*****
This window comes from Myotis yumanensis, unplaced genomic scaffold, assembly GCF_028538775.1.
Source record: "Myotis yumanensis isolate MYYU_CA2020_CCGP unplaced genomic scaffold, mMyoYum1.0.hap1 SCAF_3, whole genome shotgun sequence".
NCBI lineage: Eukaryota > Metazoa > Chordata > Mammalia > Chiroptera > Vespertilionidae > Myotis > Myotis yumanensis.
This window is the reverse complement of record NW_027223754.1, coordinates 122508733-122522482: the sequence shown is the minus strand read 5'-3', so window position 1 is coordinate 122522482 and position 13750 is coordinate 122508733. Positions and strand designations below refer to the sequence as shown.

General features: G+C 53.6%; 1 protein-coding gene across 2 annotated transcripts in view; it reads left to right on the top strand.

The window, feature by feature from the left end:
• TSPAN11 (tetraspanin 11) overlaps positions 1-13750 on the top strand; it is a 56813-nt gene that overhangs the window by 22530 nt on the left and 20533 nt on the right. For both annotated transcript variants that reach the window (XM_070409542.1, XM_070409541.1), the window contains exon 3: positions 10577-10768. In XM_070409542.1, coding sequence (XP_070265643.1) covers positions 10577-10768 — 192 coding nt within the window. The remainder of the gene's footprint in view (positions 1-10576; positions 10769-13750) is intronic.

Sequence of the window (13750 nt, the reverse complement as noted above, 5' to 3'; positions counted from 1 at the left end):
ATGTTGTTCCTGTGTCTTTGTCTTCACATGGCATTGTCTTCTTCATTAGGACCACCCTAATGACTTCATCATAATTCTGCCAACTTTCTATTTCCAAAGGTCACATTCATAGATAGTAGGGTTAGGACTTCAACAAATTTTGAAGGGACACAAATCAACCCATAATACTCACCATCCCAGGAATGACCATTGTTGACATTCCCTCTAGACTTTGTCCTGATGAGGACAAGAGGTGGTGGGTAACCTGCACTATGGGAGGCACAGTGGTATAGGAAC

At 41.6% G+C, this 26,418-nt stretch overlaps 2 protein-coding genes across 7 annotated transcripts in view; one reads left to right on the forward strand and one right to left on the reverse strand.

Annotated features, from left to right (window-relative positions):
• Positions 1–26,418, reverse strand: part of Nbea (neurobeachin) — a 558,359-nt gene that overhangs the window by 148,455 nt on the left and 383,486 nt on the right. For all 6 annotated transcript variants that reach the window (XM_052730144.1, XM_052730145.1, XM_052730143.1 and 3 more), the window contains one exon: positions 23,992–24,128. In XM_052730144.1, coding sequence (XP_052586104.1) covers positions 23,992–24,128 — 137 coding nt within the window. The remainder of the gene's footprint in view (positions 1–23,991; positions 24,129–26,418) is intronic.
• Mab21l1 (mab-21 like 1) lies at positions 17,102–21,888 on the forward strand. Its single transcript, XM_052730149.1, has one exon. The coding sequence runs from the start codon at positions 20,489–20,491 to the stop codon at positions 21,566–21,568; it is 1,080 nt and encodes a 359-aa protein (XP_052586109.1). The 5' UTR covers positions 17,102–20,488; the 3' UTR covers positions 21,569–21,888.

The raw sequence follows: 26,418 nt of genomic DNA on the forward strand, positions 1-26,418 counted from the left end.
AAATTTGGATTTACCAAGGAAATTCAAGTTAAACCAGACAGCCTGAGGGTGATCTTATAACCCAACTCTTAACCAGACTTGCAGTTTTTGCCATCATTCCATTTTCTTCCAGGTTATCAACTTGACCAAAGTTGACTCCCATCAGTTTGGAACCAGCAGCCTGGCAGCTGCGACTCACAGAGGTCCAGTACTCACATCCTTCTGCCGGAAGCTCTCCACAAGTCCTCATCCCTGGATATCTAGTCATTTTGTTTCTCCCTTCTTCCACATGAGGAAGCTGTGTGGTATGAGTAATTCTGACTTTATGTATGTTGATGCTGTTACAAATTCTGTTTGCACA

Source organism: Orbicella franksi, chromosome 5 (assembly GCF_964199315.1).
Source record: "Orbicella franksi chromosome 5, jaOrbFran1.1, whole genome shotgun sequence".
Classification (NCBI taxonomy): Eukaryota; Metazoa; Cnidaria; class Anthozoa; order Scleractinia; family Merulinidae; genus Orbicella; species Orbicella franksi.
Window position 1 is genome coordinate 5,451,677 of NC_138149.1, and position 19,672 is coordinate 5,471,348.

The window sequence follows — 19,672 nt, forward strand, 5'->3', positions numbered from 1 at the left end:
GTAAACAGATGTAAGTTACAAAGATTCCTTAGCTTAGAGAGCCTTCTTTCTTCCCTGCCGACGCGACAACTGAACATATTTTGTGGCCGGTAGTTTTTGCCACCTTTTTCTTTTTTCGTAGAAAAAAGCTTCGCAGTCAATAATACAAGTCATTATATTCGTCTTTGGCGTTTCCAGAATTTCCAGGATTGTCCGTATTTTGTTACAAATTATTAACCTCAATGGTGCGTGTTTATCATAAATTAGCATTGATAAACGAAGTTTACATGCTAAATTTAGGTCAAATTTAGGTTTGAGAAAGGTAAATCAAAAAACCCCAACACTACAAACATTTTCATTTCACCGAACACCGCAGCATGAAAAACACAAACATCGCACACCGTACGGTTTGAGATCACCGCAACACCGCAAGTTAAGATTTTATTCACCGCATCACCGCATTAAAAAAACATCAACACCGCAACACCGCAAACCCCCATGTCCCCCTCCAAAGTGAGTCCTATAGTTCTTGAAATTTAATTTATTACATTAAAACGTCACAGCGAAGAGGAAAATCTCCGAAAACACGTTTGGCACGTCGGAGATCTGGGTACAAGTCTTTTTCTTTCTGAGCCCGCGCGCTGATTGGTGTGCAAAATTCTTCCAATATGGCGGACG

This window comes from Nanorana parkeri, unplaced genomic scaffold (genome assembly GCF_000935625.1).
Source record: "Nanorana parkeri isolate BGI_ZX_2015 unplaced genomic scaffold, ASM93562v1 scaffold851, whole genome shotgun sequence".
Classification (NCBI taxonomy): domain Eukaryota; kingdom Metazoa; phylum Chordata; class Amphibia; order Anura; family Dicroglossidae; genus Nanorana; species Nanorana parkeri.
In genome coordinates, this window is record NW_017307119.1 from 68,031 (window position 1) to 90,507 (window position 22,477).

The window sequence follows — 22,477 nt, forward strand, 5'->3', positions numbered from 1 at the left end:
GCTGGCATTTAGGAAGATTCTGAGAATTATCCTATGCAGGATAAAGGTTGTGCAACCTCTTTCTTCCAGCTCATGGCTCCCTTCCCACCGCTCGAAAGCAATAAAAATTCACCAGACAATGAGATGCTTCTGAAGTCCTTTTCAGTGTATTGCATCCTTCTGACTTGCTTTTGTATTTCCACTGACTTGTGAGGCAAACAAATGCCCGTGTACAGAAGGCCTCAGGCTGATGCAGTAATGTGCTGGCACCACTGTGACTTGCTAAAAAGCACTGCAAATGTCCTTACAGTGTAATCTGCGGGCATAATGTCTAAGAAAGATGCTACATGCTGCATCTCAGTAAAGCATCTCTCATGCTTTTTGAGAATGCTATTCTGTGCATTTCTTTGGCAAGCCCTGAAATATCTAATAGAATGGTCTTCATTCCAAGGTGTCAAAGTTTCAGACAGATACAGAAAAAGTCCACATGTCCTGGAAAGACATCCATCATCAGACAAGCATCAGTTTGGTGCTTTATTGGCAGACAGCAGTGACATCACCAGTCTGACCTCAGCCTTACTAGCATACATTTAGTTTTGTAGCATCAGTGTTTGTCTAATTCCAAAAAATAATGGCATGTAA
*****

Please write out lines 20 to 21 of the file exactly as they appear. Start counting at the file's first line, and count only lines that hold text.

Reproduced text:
The window sequence follows — 19,672 nt, forward strand, 5'->3', positions numbered from 1 at the left end:
GTAAACAGATGTAAGTTACAAAGATTCCTTAGCTTAGAGAGCCTTCTTTCTTCCCTGCCGACGCGACAACTGAACATATTTTGTGGCCGGTAGTTTTTGCCACCTTTTTCTTTTTTCGTAGAAAAAAGCTTCGCAGTCAATAATACAAGTCATTATATTCGTCTTTGGCGTTTCCAGAATTTCCAGGATTGTCCGTATTTTGTTACAAATTATTAACCTCAATGGTGCGTGTTTATCATAAATTAGCATTGATAAACGAAGTTTACATGCTAAATTTAGGTCAAATTTAGGTTTGAGAAAGGTAAATCAAAAAACCCCAACACTACAAACATTTTCATTTCACCGAACACCGCAGCATGAAAAACACAAACATCGCACACCGTACGGTTTGAGATCACCGCAACACCGCAAGTTAAGATTTTATTCACCGCATCACCGCATTAAAAAAACATCAACACCGCAACACCGCAAACCCCCATGTCCCCCTCCAAAGTGAGTCCTATAGTTCTTGAAATTTAATTTATTACATTAAAACGTCACAGCGAAGAGGAAAATCTCCGAAAACACGTTTGGCACGTCGGAGATCTGGGTACAAGTCTTTTTCTTTCTGAGCCCGCGCGCTGATTGGTGTGCAAAATTCTTCCAATATGGCGGACG